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$1.7 billion award makes universal broadband a reality


Uriah Orland

With groundwork in place thanks to a state, regional and University of Missouri System partnership, broadband access is expanding across Missouri.

Aug. 9, 2023

Last winter, University of Missouri staff and faculty in 34 counties helped residents submit 186 challenges to the Federal Communications Commission broadband coverage maps. Counties in Missouri organized challenge events at MU Extension offices, sharing internet connections and walking community members through the online process.

These maps were used to calculate Missouri’s share of approximately $42 billion in federal funds recently awarded to expand internet access across the nation. Their accuracy was vital.

The state Office of Broadband Development estimates an additional $810,000 value from those 186 challenges alone.

“It’s a great example of hands-on, local work with a big impact,” said Alison Copeland, UM System deputy chief engagement officer, who has helped lead and coordinate the UM System Broadband Initiative since its inception in 2019.

This is just one example of how UM System universities, researchers, faculty and staff are helping to bring broadband to Missourians in every part of the state.

“In 2019, in partnership with the state government, we committed to connecting all 114 counties in Missouri with the goal of bringing people together to pursue education, make advances in technology and build partnerships to stimulate economic development,” said Michael Williams, chair of the UM Board of Curators. “The UM System Broadband Initiative has been instrumental in helping us accomplish this and we are truly improving the lives of all Missourians.”

Today, universal broadband access is closer to reality thanks to Missouri’s historic award of $1.7 billion through the federal Broadband Equity, Access, and Deployment (BEAD) program — the third largest in the nation. An additional $24 million in digital equity funds will assist under-represented groups— including rural, elderly, veterans, formerly incarcerated, racial and ethnic minorities — with access and adoption.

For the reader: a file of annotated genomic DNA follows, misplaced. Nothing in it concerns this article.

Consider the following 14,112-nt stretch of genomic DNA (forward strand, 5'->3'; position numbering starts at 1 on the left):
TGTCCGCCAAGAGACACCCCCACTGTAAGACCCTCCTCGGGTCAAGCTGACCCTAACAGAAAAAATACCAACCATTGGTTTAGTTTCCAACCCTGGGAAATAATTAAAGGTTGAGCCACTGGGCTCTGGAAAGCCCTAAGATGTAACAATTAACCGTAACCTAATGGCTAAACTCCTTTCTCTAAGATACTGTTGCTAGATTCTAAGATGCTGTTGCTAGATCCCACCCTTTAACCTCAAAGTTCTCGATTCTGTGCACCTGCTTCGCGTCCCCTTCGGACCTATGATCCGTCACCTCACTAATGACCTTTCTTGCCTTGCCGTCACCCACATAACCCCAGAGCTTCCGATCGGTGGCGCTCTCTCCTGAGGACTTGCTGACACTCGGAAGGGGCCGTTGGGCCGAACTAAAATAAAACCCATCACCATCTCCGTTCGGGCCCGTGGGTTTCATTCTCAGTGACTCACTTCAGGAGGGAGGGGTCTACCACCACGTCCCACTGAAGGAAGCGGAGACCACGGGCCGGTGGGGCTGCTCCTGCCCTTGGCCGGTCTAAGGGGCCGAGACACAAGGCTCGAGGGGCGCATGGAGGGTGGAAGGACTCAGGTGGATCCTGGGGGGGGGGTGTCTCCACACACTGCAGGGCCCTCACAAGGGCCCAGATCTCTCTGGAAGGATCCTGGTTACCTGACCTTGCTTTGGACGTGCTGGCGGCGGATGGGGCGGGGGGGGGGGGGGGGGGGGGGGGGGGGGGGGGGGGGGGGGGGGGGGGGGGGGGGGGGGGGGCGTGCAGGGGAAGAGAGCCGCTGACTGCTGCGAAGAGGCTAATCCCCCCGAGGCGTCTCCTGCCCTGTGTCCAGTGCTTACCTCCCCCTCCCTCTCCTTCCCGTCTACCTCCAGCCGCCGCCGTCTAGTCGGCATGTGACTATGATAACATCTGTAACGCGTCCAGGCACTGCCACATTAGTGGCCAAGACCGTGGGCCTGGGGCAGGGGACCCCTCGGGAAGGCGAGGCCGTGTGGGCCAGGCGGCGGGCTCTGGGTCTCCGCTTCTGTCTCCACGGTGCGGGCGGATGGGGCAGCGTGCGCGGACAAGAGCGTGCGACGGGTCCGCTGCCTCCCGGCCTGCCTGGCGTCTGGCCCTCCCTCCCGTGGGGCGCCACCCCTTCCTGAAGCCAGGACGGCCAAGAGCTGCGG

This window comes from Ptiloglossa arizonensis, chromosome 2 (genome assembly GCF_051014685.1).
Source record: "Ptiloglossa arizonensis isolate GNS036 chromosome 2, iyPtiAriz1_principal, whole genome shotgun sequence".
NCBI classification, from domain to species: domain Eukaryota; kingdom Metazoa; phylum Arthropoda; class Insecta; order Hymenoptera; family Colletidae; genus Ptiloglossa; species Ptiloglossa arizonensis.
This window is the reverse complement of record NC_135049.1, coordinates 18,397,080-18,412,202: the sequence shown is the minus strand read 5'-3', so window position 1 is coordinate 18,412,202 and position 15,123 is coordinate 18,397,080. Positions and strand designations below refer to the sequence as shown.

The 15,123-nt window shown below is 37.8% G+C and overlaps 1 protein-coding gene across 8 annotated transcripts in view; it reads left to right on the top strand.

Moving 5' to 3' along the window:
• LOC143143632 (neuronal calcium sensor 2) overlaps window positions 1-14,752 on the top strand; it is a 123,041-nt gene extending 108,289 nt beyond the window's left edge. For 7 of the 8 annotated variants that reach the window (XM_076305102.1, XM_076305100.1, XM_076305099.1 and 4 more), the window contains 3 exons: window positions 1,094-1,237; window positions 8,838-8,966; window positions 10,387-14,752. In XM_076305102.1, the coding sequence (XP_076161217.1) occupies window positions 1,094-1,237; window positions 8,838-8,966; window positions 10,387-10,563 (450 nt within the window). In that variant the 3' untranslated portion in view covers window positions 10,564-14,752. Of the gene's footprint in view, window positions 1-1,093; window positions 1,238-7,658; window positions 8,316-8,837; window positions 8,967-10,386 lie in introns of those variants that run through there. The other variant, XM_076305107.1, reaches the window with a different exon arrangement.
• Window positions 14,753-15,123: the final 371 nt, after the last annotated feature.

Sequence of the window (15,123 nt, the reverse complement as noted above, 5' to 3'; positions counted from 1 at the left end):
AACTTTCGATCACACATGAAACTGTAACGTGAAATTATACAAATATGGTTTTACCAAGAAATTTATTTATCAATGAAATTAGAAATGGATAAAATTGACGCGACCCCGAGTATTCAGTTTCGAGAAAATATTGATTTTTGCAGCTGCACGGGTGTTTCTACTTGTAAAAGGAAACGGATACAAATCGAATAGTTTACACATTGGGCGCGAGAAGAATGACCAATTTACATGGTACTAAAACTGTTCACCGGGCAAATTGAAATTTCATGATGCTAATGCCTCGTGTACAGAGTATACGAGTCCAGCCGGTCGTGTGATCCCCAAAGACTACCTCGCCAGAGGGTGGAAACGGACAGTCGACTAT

“Ten years from now, Missourians will look back at this time and wonder how anyone ever lived without broadband,” says BJ Tanksley, director of the state Office of Broadband Development. “Like rural electrification more than a century ago, universal broadband will become a given in every corner and community in the state.”

Leaders across the state credit a strong partnership with the UM System and Missouri’s 19 regional planning councils for providing an effective roadmap, Tanksley said. Their coordinated plans showed Missouri’s readiness to start broadband infrastructure projects and help people develop the skills they will need to engage with this vital tool for work, health and educational opportunities. 

“Broadband access and adoption are central to the advancement of priorities like the NextGen Precision Health initiative and access to educational opportunities to strengthen Missouri’s workforce and grow the State’s economy,” said University of Missouri President Mun Choi. “The combination of our four universities — including MU’s land-grant mission — puts us in a strong position, bringing together the right people to advocate for and transform this essential infrastructure that benefits all Missourians.”

UM System contributions to the successful award include: 

  • The Missouri Internet Survey Report: The report, authored by Alan Spell with MU Extension Exceed, analyzed over 7,500 completed surveys from a random sampling of Missouri households in spring of 2023. The survey sought input from all Missourians and gathered responses from smaller populations whose voices can be underrepresented in surveys and have been disproportionately impacted by digital inequity, including low-income households, veterans, rural inhabitants and racial and ethnic minorities.